The Association of Southeast Asian Nations has a combined population of more than 620m, a GDP greater than that of India, and the potential to be an influential economic bloc. To achieve this, member states must share their expertise, embrace digitalisation and commit to change.
The launch of the Asean Economic Community in December 2015, to promote a single market, incentivised countries like Vietnam to intensify their infrastructure development and improve regulatory transparency. Vietnam’s government is aiming to narrow the income gap between itself and the top Asean economies, as the region moves towards deeper integration.
Other middle-tier Asean economies, such as the Philippines and Indonesia, are also promoting development plans. The efforts of some of their peers, however, are yet to show meaningful results.
The region’s diversity is reflected in the World Bank’s Ease of Doing Business rankings. While Singapore ranks second globally, Myanmar sits at 170 out of 190 countries. Concerns remain over whether younger Asean nations like Cambodia, Laos and Myanmar can bridge the large regional development gap.
Poorer Asean nations are also being affected by global developments beyond their control. There are fears that the collapse of the Trans-Pacific Partnership and growing US protectionism could inhibit AEC goals.
Vu Minh Khuong, associate professor of the Lee Kuan Yew School of Public Policy at the National University of Singapore, disagrees. He argues the failure of the TPP has spurred a reflection in Vietnam over how to mobilise its strengths and seek out new ways to boost development.
Asean leaders had hoped the bloc’s nearly zero tariffs would stimulate exchange. But regional trade remains relatively low. Though 24.2% of total trade in 2013 for member states was intra-Asean, this represented only a 5% increase from two decades prior. Some Asean ministers still predict intra-Asean trade will reach 30% of member countries’ total trade by 2020, bolstered by AEC initiatives.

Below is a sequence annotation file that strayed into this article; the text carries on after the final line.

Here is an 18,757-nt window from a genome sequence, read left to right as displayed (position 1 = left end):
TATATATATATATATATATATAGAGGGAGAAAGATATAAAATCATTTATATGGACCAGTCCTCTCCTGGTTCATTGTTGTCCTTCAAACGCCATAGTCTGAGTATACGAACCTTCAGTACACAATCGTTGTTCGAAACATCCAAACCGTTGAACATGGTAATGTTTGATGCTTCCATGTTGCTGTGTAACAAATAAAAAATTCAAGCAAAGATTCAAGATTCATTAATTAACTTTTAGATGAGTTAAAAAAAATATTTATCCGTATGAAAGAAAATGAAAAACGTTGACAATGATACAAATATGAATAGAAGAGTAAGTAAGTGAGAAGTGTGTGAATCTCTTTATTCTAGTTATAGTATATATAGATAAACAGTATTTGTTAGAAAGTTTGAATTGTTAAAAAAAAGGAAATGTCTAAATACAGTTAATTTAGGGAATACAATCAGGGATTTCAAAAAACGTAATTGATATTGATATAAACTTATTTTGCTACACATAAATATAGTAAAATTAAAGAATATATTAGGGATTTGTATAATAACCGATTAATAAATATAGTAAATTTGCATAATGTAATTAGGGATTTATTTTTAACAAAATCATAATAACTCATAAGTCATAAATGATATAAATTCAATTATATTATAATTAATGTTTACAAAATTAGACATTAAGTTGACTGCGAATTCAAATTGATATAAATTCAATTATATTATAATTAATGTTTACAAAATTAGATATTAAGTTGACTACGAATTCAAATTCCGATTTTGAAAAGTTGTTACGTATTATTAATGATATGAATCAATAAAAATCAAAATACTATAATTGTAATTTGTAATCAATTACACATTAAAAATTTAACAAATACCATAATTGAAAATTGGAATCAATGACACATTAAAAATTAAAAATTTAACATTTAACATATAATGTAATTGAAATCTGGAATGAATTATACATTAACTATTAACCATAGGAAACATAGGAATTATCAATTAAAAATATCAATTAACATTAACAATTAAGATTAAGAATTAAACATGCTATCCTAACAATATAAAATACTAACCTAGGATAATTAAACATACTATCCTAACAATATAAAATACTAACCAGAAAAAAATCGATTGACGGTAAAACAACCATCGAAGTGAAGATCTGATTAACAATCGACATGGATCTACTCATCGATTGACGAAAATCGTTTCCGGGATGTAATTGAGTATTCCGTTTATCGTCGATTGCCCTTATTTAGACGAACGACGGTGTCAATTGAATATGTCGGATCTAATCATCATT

One way for less developed Asean nations to improve their economic competitiveness is to raise efficiency gains. Countries can carve out specialisms to enhance their competitive advantage in specific sectors and attract foreign investors to the region.
The Philippines has found success as the region’s call-centre hub. This reflects the low cost of doing business in the country and the high level of English literacy. Asean states might also look to Singapore as an example of regional excellence. The island nation has grown into a global hub for the petrochemicals industry, despite having no natural resources of its own.
Governments and the private sector must work together to create successful platforms for collaboration. There must be an honest sharing of best practices and the genuine desire to learn from one another.
AEC nations continue to demonstrate their commitment to substantive economic and political reforms, which benefit not only themselves but the entire region. In spite of its numerous and diverse socio-cultural practices and differing political systems, Asean stands out as one of the world’s most united trading blocs.
This is an edited version of an article that first appeared on Global-is-Asian, the digital platform of the Lee Kuan Yew School of Public Policy, and reproduced here with the permission of the National University of Singapore.